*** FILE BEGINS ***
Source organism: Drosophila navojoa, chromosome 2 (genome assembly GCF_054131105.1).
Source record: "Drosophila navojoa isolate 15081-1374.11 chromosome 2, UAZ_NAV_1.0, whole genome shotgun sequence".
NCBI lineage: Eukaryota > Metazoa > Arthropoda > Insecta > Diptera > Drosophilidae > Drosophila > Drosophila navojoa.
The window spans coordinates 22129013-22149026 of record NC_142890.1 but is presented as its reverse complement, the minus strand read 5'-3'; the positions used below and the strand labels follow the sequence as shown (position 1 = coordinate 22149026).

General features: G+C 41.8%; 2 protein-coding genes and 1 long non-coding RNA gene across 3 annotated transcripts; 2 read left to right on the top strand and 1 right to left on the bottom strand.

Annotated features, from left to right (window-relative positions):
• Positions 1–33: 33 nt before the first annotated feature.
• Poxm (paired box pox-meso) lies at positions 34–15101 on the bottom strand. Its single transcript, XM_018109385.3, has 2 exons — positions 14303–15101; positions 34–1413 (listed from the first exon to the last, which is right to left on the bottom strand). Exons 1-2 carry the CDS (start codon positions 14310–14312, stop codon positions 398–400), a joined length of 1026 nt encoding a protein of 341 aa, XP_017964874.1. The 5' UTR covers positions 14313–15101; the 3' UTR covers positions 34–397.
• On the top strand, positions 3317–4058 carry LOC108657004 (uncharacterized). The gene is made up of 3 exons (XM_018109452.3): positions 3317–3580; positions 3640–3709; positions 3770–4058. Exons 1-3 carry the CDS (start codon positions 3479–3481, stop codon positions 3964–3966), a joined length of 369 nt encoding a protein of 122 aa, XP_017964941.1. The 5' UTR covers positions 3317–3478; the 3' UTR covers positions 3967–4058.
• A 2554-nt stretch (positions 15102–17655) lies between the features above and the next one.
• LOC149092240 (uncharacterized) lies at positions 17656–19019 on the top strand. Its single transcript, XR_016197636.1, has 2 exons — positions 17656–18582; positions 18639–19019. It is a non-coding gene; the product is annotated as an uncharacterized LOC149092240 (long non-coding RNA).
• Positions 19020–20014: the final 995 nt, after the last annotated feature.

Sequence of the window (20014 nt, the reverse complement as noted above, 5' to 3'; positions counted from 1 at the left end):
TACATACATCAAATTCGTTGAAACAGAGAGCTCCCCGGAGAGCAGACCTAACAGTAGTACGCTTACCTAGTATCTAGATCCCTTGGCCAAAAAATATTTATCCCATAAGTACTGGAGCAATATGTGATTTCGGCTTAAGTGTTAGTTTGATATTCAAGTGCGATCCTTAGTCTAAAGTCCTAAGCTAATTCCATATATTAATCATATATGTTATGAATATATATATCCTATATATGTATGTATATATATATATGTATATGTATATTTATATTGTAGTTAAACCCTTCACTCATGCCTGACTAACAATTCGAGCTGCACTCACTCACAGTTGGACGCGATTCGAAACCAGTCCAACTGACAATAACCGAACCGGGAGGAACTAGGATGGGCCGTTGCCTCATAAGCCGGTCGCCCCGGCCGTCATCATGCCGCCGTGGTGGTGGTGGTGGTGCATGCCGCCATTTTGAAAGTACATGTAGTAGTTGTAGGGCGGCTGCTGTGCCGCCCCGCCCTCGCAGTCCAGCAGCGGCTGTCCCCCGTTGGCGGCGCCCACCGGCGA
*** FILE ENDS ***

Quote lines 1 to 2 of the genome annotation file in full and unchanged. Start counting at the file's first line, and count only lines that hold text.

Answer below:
Source organism: Drosophila navojoa, chromosome 2 (genome assembly GCF_054131105.1).
Source record: "Drosophila navojoa isolate 15081-1374.11 chromosome 2, UAZ_NAV_1.0, whole genome shotgun sequence".